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Why You Need to Diversify Your Investments

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Ryan Ong

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The first mistake of first time investors is not diversifying. This is what happens when a newbie gets a “hot stock tip”, and then proceeds to pour ever last cent into it. In this article, we’ll explain why that’s good. For wiping out your entire investment, that is. So stay safe and diversify instead:

What is Diversification?

Imagine a terrible accident happens at the zoo: A grizzly bear escapes the cage.

It sets eyes on you, and realizes you’re basically a steak in a T-Shirt. It chases, you run.

Now what would you say your odds are? Bears hit 60 miles an hour, so unless you often get speeding tickets while jogging, I’d say nil.

But now imagine you’re not alone. You’re in a crowd of hundreds of tourists, who all scatter and run.

In this scenario, your chances of survival rise exponentially. Odds are, the bear will get one of the other tourists instead of you. And if everyone’s fleeing in different directions, that’s even better: A bear can only run in one direction at a time.

The same principle applies to portfolio diversification.

By putting your money in many different stocks, all in different industries, it’s like having a crowd of scattered tourists instead of being a lone runner. Even if disaster strikes one asset, most of the others will get away.

 

How Does a Diversified Portfolio Look?

 

Man in front of PC
Diversification is about investing in a range of different, lowly correlated asset classes.

 

A diversified portfolio tends to have one or more of the following:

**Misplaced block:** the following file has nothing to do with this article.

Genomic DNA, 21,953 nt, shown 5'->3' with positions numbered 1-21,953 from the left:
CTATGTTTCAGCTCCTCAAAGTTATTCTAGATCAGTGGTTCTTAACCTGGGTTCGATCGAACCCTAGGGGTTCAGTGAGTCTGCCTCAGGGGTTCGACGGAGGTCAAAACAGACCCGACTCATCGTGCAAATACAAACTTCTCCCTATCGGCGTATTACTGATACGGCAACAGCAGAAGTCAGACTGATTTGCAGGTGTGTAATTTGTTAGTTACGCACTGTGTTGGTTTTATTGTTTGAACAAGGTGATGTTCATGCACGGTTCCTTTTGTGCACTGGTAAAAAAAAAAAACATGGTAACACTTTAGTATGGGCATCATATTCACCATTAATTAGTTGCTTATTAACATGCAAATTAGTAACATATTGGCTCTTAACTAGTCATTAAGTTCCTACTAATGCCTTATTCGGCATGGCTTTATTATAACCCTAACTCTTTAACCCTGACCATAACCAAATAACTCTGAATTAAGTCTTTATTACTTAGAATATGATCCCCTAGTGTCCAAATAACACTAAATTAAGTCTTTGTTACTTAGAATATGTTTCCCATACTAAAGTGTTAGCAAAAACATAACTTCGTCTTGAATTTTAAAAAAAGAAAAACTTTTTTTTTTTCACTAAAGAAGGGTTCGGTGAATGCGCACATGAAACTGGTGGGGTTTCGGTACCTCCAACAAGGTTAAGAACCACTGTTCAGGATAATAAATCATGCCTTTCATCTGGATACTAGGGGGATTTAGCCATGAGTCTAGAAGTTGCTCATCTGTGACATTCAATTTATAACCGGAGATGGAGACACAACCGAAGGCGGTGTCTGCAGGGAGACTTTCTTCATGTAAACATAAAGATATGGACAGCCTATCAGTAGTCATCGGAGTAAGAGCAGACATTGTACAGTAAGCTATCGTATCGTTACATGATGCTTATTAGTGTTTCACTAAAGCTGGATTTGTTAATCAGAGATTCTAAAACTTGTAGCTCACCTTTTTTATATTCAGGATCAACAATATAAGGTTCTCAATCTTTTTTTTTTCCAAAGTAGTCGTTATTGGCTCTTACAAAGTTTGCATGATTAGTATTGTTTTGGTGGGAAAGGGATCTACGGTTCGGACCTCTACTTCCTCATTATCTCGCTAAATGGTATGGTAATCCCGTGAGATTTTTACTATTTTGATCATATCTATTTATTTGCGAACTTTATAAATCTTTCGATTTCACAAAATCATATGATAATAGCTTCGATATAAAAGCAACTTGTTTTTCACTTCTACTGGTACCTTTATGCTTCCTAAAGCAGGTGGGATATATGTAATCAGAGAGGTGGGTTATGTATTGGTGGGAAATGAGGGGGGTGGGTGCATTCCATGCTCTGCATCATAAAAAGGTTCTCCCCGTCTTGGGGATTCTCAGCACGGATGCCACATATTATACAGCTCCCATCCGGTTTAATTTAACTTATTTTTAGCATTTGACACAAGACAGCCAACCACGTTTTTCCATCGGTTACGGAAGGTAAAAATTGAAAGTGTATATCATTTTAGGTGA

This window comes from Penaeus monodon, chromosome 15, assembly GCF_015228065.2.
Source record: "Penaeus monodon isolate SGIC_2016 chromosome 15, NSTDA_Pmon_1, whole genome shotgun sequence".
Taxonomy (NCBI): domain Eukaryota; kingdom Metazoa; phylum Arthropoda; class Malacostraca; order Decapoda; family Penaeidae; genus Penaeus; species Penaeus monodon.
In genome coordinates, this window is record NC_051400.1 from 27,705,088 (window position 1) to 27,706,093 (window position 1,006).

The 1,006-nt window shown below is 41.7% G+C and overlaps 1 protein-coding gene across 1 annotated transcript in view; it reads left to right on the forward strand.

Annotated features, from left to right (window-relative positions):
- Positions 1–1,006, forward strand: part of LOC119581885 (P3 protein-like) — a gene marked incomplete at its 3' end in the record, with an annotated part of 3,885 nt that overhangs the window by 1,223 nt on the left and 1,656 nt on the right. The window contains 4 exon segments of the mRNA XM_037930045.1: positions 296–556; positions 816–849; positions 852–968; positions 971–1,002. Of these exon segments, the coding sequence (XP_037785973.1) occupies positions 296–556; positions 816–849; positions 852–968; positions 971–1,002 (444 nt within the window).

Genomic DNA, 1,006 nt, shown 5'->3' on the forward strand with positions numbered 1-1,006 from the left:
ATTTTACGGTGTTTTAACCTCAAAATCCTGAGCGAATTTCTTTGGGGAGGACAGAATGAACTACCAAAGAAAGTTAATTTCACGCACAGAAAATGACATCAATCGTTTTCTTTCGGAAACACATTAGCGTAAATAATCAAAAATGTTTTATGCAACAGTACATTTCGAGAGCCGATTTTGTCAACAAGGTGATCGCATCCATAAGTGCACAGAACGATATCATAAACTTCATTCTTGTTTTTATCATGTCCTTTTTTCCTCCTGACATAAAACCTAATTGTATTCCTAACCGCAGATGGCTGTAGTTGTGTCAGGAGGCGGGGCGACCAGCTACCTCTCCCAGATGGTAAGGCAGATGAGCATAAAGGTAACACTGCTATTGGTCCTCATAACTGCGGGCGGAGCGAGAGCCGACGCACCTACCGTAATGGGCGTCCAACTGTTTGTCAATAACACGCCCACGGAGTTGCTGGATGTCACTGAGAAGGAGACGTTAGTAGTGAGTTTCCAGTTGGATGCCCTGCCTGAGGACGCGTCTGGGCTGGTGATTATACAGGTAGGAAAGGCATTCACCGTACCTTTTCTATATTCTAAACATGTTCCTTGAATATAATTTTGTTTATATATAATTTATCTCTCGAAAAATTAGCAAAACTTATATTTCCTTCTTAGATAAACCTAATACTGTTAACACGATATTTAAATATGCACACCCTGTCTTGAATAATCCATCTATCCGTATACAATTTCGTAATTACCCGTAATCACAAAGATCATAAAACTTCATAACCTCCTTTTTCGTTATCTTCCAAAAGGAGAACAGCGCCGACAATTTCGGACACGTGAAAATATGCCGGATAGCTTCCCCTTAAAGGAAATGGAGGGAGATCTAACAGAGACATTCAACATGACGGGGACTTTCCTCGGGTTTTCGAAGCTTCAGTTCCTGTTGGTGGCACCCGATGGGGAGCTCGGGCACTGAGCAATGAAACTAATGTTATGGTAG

• A Mix of Different Asset Classes
  • Investments in Lowly-Correlated Industries
  • Assets with Varying Rates of Risk and Return

 

1. A Mix of Different Asset Classes

Diversification means investing in different asset classes. For example, say you have a bit in stocks, a bit in bonds, some physical gold, and even some property.

Should the property bubble bursts, your gains in gold, stocks, etc. might offset your property losses.

Likewise, if the stock market crashes, your gains in gold, property, etc. can offset the loss.

Each asset class is prone to its own ups and downs; but it’s highly unlikely that all of them will fall at the same time. So by having a bit of each, you lower the chance of your whole portfolio crashing because one asset had a bad year.

 

2. Investments In Lowly-Correlated Industries

 

plot points
Some groups of assets tend to move in the same direction. Diversify to avoid that.

 

Let’s say I buy gold jewellery, some gold Exchange Traded Funds (ETFs), and then invest in a gold mining company. Is my portfolio diversified?

Well technically, those are not all the same assets. But there’s a high degree of correlation between them.

Consider what happens if gold prices were to fall:

My jewellery would be worth less, my gold ETFs would generate lower returns, and the gold mining company would make less profit, thus causing its share prices to drop.